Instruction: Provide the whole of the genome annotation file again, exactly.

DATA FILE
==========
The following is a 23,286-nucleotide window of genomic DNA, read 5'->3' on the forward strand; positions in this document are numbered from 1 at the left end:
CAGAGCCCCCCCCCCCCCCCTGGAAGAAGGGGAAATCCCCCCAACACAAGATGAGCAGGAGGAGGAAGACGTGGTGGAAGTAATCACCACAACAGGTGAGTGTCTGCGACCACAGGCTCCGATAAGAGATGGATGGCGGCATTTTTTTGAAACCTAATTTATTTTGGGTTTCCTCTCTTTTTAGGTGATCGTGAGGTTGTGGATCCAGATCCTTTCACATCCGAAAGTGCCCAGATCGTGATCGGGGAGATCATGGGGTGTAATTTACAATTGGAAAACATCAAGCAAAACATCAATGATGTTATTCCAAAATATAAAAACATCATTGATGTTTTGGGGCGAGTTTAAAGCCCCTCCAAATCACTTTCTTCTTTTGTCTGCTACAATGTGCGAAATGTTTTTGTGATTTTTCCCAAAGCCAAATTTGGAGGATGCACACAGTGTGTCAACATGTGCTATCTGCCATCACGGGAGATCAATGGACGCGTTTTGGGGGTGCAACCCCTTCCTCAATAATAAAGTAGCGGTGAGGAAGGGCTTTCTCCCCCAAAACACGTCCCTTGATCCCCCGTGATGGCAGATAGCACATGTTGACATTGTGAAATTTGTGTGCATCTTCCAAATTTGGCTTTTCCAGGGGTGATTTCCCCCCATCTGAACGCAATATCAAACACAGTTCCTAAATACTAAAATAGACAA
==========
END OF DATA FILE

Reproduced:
The following is a 23,286-nucleotide window of genomic DNA, read 5'->3' on the forward strand; positions in this document are numbered from 1 at the left end:
CAGAGCCCCCCCCCCCCCCCTGGAAGAAGGGGAAATCCCCCCAACACAAGATGAGCAGGAGGAGGAAGACGTGGTGGAAGTAATCACCACAACAGGTGAGTGTCTGCGACCACAGGCTCCGATAAGAGATGGATGGCGGCATTTTTTTGAAACCTAATTTATTTTGGGTTTCCTCTCTTTTTAGGTGATCGTGAGGTTGTGGATCCAGATCCTTTCACATCCGAAAGTGCCCAGATCGTGATCGGGGAGATCATGGGGTGTAATTTACAATTGGAAAACATCAAGCAAAACATCAATGATGTTATTCCAAAATATAAAAACATCATTGATGTTTTGGGGCGAGTTTAAAGCCCCTCCAAATCACTTTCTTCTTTTGTCTGCTACAATGTGCGAAATGTTTTTGTGATTTTTCCCAAAGCCAAATTTGGAGGATGCACACAGTGTGTCAACATGTGCTATCTGCCATCACGGGAGATCAATGGACGCGTTTTGGGGGTGCAACCCCTTCCTCAATAATAAAGTAGCGGTGAGGAAGGGCTTTCTCCCCCAAAACACGTCCCTTGATCCCCCGTGATGGCAGATAGCACATGTTGACATTGTGAAATTTGTGTGCATCTTCCAAATTTGGCTTTTCCAGGGGTGATTTCCCCCCATCTGAACGCAATATCAAACACAGTTCCTAAATACTAAAATAGACAA